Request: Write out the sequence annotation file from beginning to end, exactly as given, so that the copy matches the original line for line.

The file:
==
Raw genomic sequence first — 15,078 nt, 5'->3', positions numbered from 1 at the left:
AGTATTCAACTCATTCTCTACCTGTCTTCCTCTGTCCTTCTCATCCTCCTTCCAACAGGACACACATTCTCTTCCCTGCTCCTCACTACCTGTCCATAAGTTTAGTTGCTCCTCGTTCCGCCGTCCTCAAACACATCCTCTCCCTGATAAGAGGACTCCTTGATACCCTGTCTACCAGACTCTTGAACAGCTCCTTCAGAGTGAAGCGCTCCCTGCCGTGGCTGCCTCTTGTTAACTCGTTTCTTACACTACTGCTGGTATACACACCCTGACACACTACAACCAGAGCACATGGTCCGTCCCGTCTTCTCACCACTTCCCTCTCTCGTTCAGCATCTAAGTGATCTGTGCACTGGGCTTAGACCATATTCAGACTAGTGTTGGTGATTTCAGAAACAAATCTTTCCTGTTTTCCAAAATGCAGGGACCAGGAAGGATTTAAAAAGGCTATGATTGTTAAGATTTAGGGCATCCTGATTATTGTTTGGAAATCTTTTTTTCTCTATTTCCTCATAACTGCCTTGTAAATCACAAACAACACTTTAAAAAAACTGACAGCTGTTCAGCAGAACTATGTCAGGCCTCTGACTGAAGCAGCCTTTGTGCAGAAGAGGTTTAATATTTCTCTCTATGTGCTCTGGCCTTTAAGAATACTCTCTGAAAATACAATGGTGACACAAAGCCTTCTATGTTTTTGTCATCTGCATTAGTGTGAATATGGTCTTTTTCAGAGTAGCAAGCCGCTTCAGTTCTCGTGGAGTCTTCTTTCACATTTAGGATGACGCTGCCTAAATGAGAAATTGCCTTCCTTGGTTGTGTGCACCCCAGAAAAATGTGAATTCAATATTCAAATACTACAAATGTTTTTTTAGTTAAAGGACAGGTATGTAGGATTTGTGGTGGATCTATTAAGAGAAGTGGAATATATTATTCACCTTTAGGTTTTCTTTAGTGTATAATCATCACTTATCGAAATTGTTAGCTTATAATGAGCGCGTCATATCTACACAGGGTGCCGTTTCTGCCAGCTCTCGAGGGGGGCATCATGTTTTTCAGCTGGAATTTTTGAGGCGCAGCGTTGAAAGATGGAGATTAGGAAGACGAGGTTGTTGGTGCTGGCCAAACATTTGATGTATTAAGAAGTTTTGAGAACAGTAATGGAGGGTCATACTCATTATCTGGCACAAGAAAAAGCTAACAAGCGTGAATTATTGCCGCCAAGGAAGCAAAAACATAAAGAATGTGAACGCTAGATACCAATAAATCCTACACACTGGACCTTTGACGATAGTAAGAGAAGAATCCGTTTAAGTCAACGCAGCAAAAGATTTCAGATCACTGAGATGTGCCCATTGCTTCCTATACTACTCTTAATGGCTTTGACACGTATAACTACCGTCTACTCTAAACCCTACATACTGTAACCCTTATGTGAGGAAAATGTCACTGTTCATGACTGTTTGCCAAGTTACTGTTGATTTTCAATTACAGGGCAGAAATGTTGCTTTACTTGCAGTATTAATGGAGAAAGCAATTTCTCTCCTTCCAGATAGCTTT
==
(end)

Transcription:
Raw genomic sequence first — 15,078 nt, 5'->3', positions numbered from 1 at the left:
AGTATTCAACTCATTCTCTACCTGTCTTCCTCTGTCCTTCTCATCCTCCTTCCAACAGGACACACATTCTCTTCCCTGCTCCTCACTACCTGTCCATAAGTTTAGTTGCTCCTCGTTCCGCCGTCCTCAAACACATCCTCTCCCTGATAAGAGGACTCCTTGATACCCTGTCTACCAGACTCTTGAACAGCTCCTTCAGAGTGAAGCGCTCCCTGCCGTGGCTGCCTCTTGTTAACTCGTTTCTTACACTACTGCTGGTATACACACCCTGACACACTACAACCAGAGCACATGGTCCGTCCCGTCTTCTCACCACTTCCCTCTCTCGTTCAGCATCTAAGTGATCTGTGCACTGGGCTTAGACCATATTCAGACTAGTGTTGGTGATTTCAGAAACAAATCTTTCCTGTTTTCCAAAATGCAGGGACCAGGAAGGATTTAAAAAGGCTATGATTGTTAAGATTTAGGGCATCCTGATTATTGTTTGGAAATCTTTTTTTCTCTATTTCCTCATAACTGCCTTGTAAATCACAAACAACACTTTAAAAAAACTGACAGCTGTTCAGCAGAACTATGTCAGGCCTCTGACTGAAGCAGCCTTTGTGCAGAAGAGGTTTAATATTTCTCTCTATGTGCTCTGGCCTTTAAGAATACTCTCTGAAAATACAATGGTGACACAAAGCCTTCTATGTTTTTGTCATCTGCATTAGTGTGAATATGGTCTTTTTCAGAGTAGCAAGCCGCTTCAGTTCTCGTGGAGTCTTCTTTCACATTTAGGATGACGCTGCCTAAATGAGAAATTGCCTTCCTTGGTTGTGTGCACCCCAGAAAAATGTGAATTCAATATTCAAATACTACAAATGTTTTTTTAGTTAAAGGACAGGTATGTAGGATTTGTGGTGGATCTATTAAGAGAAGTGGAATATATTATTCACCTTTAGGTTTTCTTTAGTGTATAATCATCACTTATCGAAATTGTTAGCTTATAATGAGCGCGTCATATCTACACAGGGTGCCGTTTCTGCCAGCTCTCGAGGGGGGCATCATGTTTTTCAGCTGGAATTTTTGAGGCGCAGCGTTGAAAGATGGAGATTAGGAAGACGAGGTTGTTGGTGCTGGCCAAACATTTGATGTATTAAGAAGTTTTGAGAACAGTAATGGAGGGTCATACTCATTATCTGGCACAAGAAAAAGCTAACAAGCGTGAATTATTGCCGCCAAGGAAGCAAAAACATAAAGAATGTGAACGCTAGATACCAATAAATCCTACACACTGGACCTTTGACGATAGTAAGAGAAGAATCCGTTTAAGTCAACGCAGCAAAAGATTTCAGATCACTGAGATGTGCCCATTGCTTCCTATACTACTCTTAATGGCTTTGACACGTATAACTACCGTCTACTCTAAACCCTACATACTGTAACCCTTATGTGAGGAAAATGTCACTGTTCATGACTGTTTGCCAAGTTACTGTTGATTTTCAATTACAGGGCAGAAATGTTGCTTTACTTGCAGTATTAATGGAGAAAGCAATTTCTCTCCTTCCAGATAGCTTT